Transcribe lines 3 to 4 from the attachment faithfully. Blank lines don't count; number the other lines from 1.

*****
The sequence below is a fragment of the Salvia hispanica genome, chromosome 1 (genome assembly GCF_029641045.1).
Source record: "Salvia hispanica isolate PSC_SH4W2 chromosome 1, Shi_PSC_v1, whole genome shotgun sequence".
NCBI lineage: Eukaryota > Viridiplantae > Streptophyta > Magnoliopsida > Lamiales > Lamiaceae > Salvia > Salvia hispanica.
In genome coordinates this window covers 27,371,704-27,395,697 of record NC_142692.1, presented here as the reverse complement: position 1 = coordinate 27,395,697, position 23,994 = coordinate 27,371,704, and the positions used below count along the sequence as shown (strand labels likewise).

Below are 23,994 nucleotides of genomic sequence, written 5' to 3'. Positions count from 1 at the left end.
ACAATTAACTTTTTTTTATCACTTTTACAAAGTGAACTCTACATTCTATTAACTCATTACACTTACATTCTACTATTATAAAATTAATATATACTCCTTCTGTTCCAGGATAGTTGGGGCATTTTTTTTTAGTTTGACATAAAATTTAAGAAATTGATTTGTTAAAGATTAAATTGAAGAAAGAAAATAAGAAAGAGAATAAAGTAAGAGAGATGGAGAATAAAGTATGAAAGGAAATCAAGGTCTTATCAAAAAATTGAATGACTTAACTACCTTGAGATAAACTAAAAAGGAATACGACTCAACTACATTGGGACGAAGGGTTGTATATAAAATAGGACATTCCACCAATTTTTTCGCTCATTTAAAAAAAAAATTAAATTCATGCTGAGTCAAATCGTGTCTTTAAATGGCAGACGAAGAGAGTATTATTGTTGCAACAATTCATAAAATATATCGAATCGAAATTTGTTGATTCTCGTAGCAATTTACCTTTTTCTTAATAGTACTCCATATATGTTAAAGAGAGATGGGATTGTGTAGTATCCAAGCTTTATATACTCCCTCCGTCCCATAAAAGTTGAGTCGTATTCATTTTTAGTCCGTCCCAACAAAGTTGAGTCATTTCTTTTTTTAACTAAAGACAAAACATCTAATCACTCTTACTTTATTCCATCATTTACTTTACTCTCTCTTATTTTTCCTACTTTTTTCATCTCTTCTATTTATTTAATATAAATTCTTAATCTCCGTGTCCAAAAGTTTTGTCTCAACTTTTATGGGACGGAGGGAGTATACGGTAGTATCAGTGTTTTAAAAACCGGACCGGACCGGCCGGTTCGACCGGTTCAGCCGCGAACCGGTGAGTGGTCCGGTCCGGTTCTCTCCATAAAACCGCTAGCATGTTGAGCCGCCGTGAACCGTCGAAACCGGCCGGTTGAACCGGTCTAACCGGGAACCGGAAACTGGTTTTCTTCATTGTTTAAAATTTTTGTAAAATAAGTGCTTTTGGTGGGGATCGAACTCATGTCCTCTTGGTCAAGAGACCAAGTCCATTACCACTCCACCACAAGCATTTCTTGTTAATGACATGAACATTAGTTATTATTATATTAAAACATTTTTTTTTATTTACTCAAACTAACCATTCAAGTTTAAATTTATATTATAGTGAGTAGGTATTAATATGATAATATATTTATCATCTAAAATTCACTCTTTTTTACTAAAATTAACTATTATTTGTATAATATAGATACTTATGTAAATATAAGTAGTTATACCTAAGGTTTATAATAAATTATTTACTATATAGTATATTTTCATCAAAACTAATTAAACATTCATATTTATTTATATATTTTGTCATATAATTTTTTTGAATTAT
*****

NCBI lineage: Eukaryota > Viridiplantae > Streptophyta > Magnoliopsida > Lamiales > Lamiaceae > Salvia > Salvia hispanica.
In genome coordinates this window covers 27,371,704-27,395,697 of record NC_142692.1, presented here as the reverse complement: position 1 = coordinate 27,395,697, position 23,994 = coordinate 27,371,704, and the positions used below count along the sequence as shown (strand labels likewise).